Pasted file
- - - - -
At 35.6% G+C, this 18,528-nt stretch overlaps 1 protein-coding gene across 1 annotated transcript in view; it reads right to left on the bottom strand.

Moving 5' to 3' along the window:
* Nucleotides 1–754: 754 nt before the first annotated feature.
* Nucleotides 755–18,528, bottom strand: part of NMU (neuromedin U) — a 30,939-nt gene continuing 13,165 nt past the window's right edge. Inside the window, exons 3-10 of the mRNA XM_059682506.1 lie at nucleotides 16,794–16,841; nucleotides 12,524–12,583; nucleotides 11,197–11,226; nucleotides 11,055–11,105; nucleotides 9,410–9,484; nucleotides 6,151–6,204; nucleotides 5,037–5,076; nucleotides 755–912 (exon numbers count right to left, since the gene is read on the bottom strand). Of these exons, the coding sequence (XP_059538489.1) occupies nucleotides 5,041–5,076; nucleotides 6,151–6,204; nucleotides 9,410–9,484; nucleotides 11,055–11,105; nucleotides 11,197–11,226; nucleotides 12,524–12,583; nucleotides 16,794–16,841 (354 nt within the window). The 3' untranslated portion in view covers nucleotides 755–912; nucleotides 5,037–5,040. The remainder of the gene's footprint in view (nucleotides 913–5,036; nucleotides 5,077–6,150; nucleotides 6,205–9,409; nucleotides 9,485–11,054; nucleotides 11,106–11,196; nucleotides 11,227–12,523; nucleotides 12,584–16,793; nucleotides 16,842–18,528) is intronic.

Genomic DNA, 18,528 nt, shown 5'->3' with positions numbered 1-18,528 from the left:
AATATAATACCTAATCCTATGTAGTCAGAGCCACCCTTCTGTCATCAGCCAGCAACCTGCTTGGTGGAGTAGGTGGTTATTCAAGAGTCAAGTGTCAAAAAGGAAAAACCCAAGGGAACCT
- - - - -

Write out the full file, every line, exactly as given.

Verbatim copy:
At 35.6% G+C, this 18,528-nt stretch overlaps 1 protein-coding gene across 1 annotated transcript in view; it reads right to left on the bottom strand.

Moving 5' to 3' along the window:
* Nucleotides 1–754: 754 nt before the first annotated feature.
* Nucleotides 755–18,528, bottom strand: part of NMU (neuromedin U) — a 30,939-nt gene continuing 13,165 nt past the window's right edge. Inside the window, exons 3-10 of the mRNA XM_059682506.1 lie at nucleotides 16,794–16,841; nucleotides 12,524–12,583; nucleotides 11,197–11,226; nucleotides 11,055–11,105; nucleotides 9,410–9,484; nucleotides 6,151–6,204; nucleotides 5,037–5,076; nucleotides 755–912 (exon numbers count right to left, since the gene is read on the bottom strand). Of these exons, the coding sequence (XP_059538489.1) occupies nucleotides 5,041–5,076; nucleotides 6,151–6,204; nucleotides 9,410–9,484; nucleotides 11,055–11,105; nucleotides 11,197–11,226; nucleotides 12,524–12,583; nucleotides 16,794–16,841 (354 nt within the window). The 3' untranslated portion in view covers nucleotides 755–912; nucleotides 5,037–5,040. The remainder of the gene's footprint in view (nucleotides 913–5,036; nucleotides 5,077–6,150; nucleotides 6,205–9,409; nucleotides 9,485–11,054; nucleotides 11,106–11,196; nucleotides 11,227–12,523; nucleotides 12,584–16,793; nucleotides 16,842–18,528) is intronic.

Genomic DNA, 18,528 nt, shown 5'->3' with positions numbered 1-18,528 from the left:
AATATAATACCTAATCCTATGTAGTCAGAGCCACCCTTCTGTCATCAGCCAGCAACCTGCTTGGTGGAGTAGGTGGTTATTCAAGAGTCAAGTGTCAAAAAGGAAAAACCCAAGGGAACCT